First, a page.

Here are two photos of the LaGrande Aqueduct taken in LaGrande, Wash., in 1915.
In the first photo you can actually see people at the top.
Rich Williams, “The water was diverted at LaGrande Dam, and the flume ran down the west side of the river and crossed the LeGrande Canyon vie this pipeline. The pipeline ended up at the headworks reservoir in LaGrande.”
The Eatonville High School has gone through a number of transformations over the last century. Here’s the 1915 state-of the-art auditorium (with a fire proof motion picture booth), next to the 2011 version.
Even with all the changes, you can still see some similarities.
Photos courtesy of Eatonville High School, Haynes family and Pat Van Eaton.
This little garage stood on Mashell Ave., next to where Postnet stands today, and was owned by Charley Williams. In fact, that’s Charley Williams standing there in the doorway. The boy to his left is his son Ray Williams.
The picture was taken in 1915 — the same year William Boeing took his first flight lesson. Also, the same year Ford built it’s millionth car.
The guys who took Ag back in the 1915 weren’t just good at raising animals, they were also pretty good at raising barns. This barn was built and designed by the students. It stood North of today’s football field.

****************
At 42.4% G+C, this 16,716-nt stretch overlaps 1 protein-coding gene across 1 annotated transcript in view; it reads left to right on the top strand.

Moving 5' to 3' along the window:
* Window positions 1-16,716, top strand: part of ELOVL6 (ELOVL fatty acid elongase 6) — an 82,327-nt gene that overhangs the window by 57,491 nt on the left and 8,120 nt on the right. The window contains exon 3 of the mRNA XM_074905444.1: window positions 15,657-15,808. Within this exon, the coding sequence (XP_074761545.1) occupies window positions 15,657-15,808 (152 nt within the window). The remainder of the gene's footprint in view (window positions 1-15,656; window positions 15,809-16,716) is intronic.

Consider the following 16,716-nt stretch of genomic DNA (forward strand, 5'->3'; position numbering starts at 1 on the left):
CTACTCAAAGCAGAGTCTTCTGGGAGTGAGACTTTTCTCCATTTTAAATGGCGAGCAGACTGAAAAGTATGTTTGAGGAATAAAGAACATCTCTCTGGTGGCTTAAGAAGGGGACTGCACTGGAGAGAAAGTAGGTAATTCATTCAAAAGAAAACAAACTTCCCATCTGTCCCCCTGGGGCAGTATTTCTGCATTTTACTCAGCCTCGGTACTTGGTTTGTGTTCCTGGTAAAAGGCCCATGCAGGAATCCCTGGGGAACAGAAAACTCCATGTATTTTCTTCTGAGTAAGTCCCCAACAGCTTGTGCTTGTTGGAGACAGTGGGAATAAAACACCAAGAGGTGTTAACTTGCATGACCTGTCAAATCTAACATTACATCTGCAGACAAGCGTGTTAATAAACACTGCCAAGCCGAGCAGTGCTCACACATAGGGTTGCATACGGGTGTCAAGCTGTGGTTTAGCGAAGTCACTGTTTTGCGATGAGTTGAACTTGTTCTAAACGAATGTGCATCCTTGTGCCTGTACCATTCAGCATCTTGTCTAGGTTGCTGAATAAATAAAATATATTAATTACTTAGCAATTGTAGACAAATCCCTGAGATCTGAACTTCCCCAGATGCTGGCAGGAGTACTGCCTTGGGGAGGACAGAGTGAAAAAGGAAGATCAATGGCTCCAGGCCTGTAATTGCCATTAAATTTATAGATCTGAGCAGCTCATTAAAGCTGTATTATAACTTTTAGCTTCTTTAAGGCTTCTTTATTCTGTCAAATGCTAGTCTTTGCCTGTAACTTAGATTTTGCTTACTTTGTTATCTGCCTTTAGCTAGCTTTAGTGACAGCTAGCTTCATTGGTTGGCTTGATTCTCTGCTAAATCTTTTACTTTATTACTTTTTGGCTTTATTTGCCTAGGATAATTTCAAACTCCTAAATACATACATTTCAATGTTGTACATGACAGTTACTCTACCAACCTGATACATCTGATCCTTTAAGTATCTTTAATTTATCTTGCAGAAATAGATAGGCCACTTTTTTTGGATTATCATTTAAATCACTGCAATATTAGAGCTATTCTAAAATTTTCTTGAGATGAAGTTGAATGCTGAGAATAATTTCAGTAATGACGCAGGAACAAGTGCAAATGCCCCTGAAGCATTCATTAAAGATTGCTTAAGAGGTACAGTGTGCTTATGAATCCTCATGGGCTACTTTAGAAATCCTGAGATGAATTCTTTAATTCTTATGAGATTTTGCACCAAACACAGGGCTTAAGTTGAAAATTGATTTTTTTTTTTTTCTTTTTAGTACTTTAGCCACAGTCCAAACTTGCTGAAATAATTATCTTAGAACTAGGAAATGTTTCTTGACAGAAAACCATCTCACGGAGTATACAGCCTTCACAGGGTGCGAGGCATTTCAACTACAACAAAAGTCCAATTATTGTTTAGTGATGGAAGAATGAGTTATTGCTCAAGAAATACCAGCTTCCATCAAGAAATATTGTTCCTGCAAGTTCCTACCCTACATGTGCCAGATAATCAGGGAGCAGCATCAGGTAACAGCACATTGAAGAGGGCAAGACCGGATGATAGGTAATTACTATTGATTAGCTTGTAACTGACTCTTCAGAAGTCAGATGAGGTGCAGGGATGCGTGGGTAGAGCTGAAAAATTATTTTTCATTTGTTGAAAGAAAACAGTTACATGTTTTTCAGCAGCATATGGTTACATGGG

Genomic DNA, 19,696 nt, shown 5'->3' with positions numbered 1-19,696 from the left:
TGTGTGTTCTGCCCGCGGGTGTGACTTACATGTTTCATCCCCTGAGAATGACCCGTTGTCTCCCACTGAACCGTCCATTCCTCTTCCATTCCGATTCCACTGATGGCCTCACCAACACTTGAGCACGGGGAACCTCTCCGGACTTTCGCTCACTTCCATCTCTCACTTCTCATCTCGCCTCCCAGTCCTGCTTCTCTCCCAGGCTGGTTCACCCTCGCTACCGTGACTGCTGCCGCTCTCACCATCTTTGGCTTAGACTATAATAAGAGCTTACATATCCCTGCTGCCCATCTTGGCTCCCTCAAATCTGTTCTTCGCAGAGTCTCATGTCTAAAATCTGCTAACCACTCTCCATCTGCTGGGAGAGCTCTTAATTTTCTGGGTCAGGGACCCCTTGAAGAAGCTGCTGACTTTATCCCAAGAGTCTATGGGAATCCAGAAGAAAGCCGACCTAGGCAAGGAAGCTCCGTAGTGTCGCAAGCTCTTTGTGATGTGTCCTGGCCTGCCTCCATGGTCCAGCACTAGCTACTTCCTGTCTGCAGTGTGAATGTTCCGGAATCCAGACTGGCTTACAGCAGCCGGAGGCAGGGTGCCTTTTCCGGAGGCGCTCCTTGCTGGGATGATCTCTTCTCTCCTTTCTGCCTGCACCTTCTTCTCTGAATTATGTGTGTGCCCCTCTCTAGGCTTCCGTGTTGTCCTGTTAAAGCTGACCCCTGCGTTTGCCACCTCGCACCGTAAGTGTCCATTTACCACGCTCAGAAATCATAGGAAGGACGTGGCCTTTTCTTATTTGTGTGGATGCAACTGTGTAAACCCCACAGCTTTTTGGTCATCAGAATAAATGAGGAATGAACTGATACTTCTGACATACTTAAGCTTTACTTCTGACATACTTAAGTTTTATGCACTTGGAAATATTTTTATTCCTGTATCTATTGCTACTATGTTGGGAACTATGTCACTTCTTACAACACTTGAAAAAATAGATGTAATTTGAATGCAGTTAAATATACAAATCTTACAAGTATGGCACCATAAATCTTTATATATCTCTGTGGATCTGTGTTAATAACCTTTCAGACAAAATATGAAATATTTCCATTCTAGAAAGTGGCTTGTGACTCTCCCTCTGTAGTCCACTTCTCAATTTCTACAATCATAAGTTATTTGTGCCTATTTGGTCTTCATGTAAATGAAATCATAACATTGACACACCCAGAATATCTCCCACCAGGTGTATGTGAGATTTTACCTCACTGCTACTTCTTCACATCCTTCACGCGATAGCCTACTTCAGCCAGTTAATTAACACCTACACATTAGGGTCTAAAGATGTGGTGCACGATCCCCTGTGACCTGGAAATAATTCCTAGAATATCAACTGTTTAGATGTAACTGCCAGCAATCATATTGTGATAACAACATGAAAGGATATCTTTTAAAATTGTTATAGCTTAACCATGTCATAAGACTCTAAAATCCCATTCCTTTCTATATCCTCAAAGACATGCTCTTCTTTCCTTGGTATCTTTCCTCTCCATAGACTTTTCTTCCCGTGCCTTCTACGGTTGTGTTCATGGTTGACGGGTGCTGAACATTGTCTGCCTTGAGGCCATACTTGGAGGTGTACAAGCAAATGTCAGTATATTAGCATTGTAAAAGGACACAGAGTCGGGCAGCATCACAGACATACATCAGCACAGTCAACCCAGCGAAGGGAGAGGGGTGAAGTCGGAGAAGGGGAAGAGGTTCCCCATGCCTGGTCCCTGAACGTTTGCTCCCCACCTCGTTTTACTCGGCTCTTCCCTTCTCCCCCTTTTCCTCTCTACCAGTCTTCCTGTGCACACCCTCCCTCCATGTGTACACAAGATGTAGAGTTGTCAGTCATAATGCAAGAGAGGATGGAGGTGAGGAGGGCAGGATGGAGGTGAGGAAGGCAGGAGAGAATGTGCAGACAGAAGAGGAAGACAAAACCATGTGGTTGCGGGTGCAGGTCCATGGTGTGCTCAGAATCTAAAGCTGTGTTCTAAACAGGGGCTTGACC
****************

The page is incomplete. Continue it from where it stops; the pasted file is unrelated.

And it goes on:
In the second photo, these students tested the cattle for Tuberculosis.(Which is a rare disease today.)
Poultry pens The Ag department also had poultry raising pens in the same spot.
The smells at school must have been a little different than the ones today.
On July 4, 1915, construction started on the new Eatonville High School and it was dedicated in 1916.
This school would turn out be second to none. Articles were written about it and the town was extremely proud. Below are just a few pictures of the school that was said to be 25 years ahead of its time.
The History of Tacoma Eastern Area says that, in 1914, while B.W. Lyon was superintendent of the Eatonville schools, the county superintendent, L.L. Benbow, added sections of timberlands to the Eatonville School District to provide additional tax revenues to build quality schools in eastern Pierce County. In 1914, the Eatonville School Board consisted of N.P. Christensen, Chairman and R.M. Engle and O. Johnson.
This blaze started because someone wanted to burn the saloon. The man missed his target and lit G. B. Ingersoll’s hardware store on fire.
Dynamite The amazing part of this story is that there was dynamite kept n the back of the hardware store. An eye witness said it was the Japanese citizens of Eatonville who went into the burning structure and carried it out. (Per History of Eastern Pierce County.)
This is incredible. Who has the guts to remove dynamite in a FIRE?
I would like to think I would have been brave enough to do something like that — for my town and its people. But in truth, I would have been in the bucket brigade.
To those gutsy citizens on May 15, 1915, here’s a belated “THANK YOU!”